(All photos, and photo collages, will enlarge for easier viewing if clicked on)

Deborah Butterfield has spent most of her life around real horses and has been able to capture their essence in abstract design and powerful form through her minimalist sculptures. Using found material, such as drift wood, sticks, twigs and pieces of metal she was able to craft these sculptures into expressive works of art. The ephemeral quality of these natural materials led her to reworking them in bronze casting. The sculptures seen in The Nature of Horses exhibit are all bronze cast sculptures from her original wood assemblages! 

The effect is very realistic and certainly a "fool the eye" technique!  Although this looks like wood, the bronze will last a lifetime, and makes her sculptures very enduring for an outdoor display. 

The only exception to the cast bronze drift wood effect was this sculpture made of scrap metal. The repose posture of this horse by a garden pond looked so peaceful. 

It was pleasant, even on an overcast and drizzly day, to stroll through the different themed gardens within the Denver Botanic Garden and see the different horse sculptures on display.  They looked as if they had been there forever, each setting for them was so perfect!

I enjoyed looking at all their poses and details.

Look how well Butterfield captured the long eyelashes of this horse!

Of course we also enjoyed seeing the garden in mid summer bloom. The weather in spring was cool and rainy this year so many flowers had a late start. 

There are many places within the garden to sit and enjoy the scenery or catch a few cool breezes and to escape the crowds.

There are also many gardening ideas for visitors to see.

I took many notes about flowers and shrubs that were thriving in our climate.

Just look at all these beautiful blooms!

One of my favorite walks of the day was through the profusely blooming Birds and Bee Walk. Click on the collage above to read how you can provide a house for bees and insects that help in pollination of your garden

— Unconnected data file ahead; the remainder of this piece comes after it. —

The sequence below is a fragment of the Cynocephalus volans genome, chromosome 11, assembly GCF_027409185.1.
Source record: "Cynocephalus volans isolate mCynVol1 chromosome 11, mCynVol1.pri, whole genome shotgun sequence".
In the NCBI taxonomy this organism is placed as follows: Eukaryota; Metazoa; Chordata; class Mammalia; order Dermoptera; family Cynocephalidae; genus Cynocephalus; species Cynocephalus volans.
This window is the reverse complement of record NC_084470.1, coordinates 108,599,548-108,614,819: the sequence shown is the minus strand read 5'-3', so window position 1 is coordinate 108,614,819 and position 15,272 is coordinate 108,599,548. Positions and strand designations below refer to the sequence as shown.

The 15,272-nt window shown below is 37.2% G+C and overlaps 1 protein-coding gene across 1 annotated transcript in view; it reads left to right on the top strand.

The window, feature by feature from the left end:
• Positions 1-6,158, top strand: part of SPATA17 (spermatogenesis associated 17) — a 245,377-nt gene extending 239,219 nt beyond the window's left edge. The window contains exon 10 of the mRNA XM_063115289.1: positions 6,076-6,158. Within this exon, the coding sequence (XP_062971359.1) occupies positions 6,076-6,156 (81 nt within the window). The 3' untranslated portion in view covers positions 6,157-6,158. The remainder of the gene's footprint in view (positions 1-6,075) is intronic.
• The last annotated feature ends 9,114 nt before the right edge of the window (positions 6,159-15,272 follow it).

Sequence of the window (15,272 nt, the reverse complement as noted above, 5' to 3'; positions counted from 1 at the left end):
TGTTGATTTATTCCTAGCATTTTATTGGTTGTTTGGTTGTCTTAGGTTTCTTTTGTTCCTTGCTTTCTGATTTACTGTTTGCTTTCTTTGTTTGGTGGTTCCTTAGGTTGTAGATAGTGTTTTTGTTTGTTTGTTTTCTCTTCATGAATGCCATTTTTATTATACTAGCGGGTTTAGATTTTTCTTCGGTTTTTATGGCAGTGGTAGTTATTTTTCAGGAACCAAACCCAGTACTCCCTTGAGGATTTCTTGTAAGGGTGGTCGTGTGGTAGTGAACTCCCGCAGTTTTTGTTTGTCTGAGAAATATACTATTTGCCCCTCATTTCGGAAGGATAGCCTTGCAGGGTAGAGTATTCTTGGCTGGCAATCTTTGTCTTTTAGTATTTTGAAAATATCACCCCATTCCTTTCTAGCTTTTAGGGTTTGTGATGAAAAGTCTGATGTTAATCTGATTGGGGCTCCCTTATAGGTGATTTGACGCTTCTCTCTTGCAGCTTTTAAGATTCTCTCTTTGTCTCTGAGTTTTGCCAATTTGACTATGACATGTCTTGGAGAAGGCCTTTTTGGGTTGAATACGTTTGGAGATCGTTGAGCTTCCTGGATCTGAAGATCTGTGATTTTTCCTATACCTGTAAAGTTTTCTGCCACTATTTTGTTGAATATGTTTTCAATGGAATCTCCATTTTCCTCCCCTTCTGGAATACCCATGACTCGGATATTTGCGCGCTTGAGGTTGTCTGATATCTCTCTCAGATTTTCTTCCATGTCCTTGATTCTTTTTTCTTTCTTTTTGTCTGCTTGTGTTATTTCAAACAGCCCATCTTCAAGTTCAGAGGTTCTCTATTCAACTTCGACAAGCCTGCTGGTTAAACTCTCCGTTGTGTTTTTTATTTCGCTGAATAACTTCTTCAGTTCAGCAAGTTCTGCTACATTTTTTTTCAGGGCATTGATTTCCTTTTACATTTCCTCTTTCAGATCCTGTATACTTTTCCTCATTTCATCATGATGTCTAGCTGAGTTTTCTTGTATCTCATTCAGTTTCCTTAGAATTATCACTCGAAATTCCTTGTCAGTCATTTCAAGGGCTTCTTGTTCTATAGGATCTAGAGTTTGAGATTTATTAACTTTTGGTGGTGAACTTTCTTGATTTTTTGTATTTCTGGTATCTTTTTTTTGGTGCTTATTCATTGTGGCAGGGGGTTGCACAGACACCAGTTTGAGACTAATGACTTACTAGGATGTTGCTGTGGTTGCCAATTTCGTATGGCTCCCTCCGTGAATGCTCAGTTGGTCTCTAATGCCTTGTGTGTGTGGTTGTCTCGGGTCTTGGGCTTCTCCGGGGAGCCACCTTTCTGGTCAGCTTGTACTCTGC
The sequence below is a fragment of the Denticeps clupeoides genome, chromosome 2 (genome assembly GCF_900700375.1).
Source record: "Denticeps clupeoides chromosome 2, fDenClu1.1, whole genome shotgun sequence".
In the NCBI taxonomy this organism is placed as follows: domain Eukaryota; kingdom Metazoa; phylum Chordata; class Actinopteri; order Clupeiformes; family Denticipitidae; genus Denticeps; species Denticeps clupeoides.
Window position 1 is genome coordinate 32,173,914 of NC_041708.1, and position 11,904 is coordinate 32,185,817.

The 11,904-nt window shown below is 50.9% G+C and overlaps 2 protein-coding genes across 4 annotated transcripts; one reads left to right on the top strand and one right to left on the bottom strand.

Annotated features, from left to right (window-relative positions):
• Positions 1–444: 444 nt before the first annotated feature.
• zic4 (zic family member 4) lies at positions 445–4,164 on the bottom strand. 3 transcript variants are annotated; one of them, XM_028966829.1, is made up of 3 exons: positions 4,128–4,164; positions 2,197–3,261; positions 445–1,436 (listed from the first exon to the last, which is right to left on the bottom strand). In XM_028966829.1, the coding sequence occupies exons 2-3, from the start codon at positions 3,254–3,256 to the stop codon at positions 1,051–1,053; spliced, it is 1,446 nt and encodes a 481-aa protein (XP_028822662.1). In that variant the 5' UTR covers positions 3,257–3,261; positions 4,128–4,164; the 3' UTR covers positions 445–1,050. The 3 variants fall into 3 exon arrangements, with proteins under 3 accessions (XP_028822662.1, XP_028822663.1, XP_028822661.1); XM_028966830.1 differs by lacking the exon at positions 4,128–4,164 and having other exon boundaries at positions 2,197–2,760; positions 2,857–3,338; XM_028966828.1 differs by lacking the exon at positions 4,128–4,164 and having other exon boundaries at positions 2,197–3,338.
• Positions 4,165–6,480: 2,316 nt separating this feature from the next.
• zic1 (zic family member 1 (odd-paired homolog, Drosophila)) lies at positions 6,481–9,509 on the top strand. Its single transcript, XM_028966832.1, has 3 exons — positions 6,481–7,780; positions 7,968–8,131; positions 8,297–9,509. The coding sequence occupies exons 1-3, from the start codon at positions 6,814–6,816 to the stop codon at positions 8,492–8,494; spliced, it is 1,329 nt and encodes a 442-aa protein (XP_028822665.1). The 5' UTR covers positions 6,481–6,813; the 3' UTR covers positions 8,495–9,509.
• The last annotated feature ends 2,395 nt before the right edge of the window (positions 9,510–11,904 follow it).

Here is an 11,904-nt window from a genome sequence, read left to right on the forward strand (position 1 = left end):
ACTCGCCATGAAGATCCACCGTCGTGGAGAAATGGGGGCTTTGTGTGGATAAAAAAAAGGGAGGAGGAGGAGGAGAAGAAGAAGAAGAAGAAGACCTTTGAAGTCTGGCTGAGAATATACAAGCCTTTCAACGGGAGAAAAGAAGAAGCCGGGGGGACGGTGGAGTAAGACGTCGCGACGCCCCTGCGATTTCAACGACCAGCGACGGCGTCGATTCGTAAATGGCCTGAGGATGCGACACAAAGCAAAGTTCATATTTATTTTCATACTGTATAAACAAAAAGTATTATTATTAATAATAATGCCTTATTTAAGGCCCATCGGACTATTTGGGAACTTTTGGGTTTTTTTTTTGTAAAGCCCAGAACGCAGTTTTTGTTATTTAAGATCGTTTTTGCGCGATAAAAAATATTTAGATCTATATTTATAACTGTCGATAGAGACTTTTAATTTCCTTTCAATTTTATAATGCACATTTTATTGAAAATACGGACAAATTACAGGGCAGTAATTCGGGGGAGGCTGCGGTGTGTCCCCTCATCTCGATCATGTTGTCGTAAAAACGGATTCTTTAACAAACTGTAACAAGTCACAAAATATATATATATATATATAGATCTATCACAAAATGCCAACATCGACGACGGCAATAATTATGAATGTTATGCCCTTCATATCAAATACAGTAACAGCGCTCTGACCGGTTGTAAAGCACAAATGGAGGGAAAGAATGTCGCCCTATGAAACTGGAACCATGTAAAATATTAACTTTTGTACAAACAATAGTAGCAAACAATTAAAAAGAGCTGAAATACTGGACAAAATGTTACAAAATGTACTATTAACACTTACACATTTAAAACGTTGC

I've been to the Denver Botanic Gardens many times in the past. You can read my post about the spectacular Chihuly Glass Exhibit that was there last summer on this link. This sculpture, entitled "Colorado" by the artist, and inspired by the colors of the Colorado sunset, was donated to the garden after the exhibit, by generous private donors, and is now on permanent display. 

You can also see a visit I made in autumn to the garden's large indoor conservatory to see the orchids and bromeliads in bloom on this link. All the seasons in the garden are lovely, and we buy a membership each year so we can visit often.

Before we left, my husband and I indulged in having one of the garden's delicious wood fired pizzas for lunch. They offer a few different selections of pizza, beside the original Margarita style pizza of tomatoes and cheese.  We chose a pizza made from a blend of roasted wild mushrooms, roasted garlic, arugula and taleggio cheese.  It was heavenly!

If you are in the Denver area, make sure to see The Nature of Horses exhibit and enjoy a beautiful day in the Denver Botanic Gardens!

Before I end this post, I'd like to show you my son's beautiful front yard flower garden. It is full of native grasses and perennial flowers and shrubs. My two grandson's spotted a purple painted collector's fire truck in front of a house in their neighborhood, so we all took a walk to see it. Enlarge this collage by clicking on it to see the truck in the lower right corner. It was really quite a sight to see! My little granddaughter "E" is now two months old, growing beautifully and now gives us some very sweet smiles. My grandchildren are all wonderful "flowers" in my life and I am enjoying watching them all grow!

It has been a wonderful summer and I have lots to 
show--come back soon to see a drive we took up   14,115 feet to the summit of Pikes Peak and many photos from our trip to New York City! I'm busy editing them all now.